from Renewing America

Morning Brief: Simpson and Bowles Campaign to Fix the Debt

Alan Simpson (L) and Erskine Bowles (R), co-founders of the Campaign to Fix the Debt, speak at the U.S. Chamber of Commerce "Jobs for America Summit 2010" in Washington, July 14, 2010 (Larry Downing/Courtesy Reuters).

July 19, 2012

Alan Simpson (L) and Erskine Bowles (R), co-founders of the Campaign to Fix the Debt, speak at the U.S. Chamber of Commerce "Jobs for America Summit 2010" in Washington, July 14, 2010 (Larry Downing/Courtesy Reuters).
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Blog posts represent the views of CFR fellows and staff and not those of CFR, which takes no institutional positions.

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Erskine Bowles and Alan Simpson have founded a non-partisan organization to advocate for budgetary reform, the Campaign to Fix the Debt. The organization will focus on policy development and education, as well as outreach and coalition building. It has already attracted former politicians from both sides of the aisle, including Judd Gregg (former Republican senator and governor of New Hampshire) and Ed Rendell (former Democratic governor of Pennsylvania) who will serve as co-chairmen.

As the United States continues to run budgets with high deficits, politicians debate different plans to reduce government costs and to raise revenue. This CFR Backgrounder by Jonathan Masters outlines the competing policy paths on federal fiscal reform, and the global consequences for failing to bring down U.S. debt.

Defense Contractors Warn of Lost Jobs

Executives from the largest U.S. defense contractors testified on Capitol Hill about the impact of $500 billion in automatic cuts to the Pentagon (TheHill). Both chambers have passed measures urging the White House to release specific details on which programs will be cut. The pullback in military spending is one element of the larger “fiscal cliff” of automatic spending cuts and tax increases.

Earlier this year, CFR’s Edward Alden discussed the CBO report on the budget impact of current legislation if Congress does not act. While he states that no action would be bad policy, he suggests that Congress take the current law as a budget baseline.

Debt and deficits. Read more from experts on the challenges in reducing U.S. debt.


The Case for a National Infrastructure Bank

Last week the Congressional Budget Office (CBO) issued its analysis of a national infrastructure bank (NIB) to fund surface transportation projects. The authors concluded that a NIB would play a limited role in enhancing infrastructure investment by providing new federal subsidies and allowing for a more competitive selection process. Robert Puentes of the Brookings Institution saw the report as careful and thorough, but thought that a stronger case for a NIB could be made by considering projects beyond surface transportation, with a national scope. A NIB could also give the private sector confidence and provide technical assistance.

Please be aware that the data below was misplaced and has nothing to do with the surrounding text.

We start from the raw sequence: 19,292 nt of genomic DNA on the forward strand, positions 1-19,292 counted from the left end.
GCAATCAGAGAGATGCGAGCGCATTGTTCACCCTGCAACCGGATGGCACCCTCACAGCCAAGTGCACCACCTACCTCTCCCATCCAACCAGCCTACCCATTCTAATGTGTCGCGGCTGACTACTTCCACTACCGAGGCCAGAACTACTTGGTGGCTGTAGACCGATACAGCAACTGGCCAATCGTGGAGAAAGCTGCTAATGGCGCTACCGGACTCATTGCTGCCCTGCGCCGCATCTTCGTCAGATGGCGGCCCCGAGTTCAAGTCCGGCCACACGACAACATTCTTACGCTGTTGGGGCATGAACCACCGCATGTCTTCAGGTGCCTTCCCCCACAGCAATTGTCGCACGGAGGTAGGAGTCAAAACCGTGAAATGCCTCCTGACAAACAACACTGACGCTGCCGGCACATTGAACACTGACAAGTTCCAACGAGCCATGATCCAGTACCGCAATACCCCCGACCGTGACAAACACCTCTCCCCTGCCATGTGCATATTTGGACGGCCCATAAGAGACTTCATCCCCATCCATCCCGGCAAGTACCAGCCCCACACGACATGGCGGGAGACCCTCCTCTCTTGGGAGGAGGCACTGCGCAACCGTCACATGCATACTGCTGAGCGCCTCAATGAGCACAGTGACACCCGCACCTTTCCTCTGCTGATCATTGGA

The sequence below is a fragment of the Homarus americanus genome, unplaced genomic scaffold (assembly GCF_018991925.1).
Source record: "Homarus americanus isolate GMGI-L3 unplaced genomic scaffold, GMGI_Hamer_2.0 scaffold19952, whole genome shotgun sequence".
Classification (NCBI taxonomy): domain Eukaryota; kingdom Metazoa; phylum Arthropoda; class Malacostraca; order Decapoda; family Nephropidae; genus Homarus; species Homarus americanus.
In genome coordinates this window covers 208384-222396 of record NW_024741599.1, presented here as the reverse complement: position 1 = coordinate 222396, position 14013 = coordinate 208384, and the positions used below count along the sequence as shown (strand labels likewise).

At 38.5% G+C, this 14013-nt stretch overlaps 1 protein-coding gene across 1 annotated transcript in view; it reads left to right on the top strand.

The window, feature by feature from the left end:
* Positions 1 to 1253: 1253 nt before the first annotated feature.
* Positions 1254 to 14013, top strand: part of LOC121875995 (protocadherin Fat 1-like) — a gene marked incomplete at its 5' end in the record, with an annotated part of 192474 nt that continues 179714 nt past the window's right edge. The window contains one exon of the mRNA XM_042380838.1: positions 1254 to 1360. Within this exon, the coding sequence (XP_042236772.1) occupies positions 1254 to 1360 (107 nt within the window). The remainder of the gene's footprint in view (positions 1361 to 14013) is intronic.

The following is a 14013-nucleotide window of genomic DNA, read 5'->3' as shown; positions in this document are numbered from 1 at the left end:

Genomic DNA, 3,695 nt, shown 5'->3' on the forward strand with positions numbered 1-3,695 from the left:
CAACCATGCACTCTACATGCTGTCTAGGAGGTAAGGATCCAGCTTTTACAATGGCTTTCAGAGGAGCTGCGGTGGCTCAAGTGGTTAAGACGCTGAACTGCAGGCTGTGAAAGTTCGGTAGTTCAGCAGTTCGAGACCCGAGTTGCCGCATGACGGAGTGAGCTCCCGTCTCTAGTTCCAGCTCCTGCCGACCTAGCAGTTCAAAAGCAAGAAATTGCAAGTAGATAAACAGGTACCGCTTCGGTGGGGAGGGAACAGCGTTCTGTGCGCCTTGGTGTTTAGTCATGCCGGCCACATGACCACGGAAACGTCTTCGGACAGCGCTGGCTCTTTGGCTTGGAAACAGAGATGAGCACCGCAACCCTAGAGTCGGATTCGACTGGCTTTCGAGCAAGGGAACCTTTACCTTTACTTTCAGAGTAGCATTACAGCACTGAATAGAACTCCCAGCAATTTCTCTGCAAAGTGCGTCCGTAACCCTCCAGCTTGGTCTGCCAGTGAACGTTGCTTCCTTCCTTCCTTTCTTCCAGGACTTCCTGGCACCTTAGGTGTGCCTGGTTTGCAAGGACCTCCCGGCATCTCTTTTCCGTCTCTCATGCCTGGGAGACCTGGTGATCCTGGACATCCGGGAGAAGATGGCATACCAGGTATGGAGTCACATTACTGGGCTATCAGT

Chicago’s $7 billion infrastructure plan, which includes a local version of a NIB designed to funnel private money towards the city’s public infrastructure, was the subject of a Policy Initiative Spotlight by CFR Renewing America contributor Steven J. Markovich.

Infrastructure. Read more on how upgrading the nation’s aging network of roads, bridges, airports, railways, and water systems is essential to maintaining U.S. competitiveness.

Education and Human Capital

UC Regents Freeze Tuition until Tax Vote

The University of California’s regents voted to freeze all undergraduate—and some graduate school—tuition rates pending the outcome of Governor Brown’s tax reform ballot measure (LATimes). The tuition freeze will cover the next four months. If the tax hike fails in November, undergraduate tuition rates could increase by 20 percent, more than $2,400. Even with the tuition hikes, course offerings and library hours would also face cuts.

DC and Six States Get NCLB Waivers

Education Week reports that the U.S. Department of Education has granted waivers from many mandates in the No Child Left Behind Act (NLCB) to Washington, DC, and six states—Arizona, Kansas, Michigan, Mississippi, Oregon, and South Carolina. Thirty-three applications have been approved, three more are pending, and states can apply for the next round by September 6. The Education Department is considering giving district-level waivers in states that have not submitted applications.

Education and human capital. Read more from experts discussing ways to improve U.S. education and immigration policies.

The Morning Brief is compiled by Renewing America contributor Steven J. Markovich.

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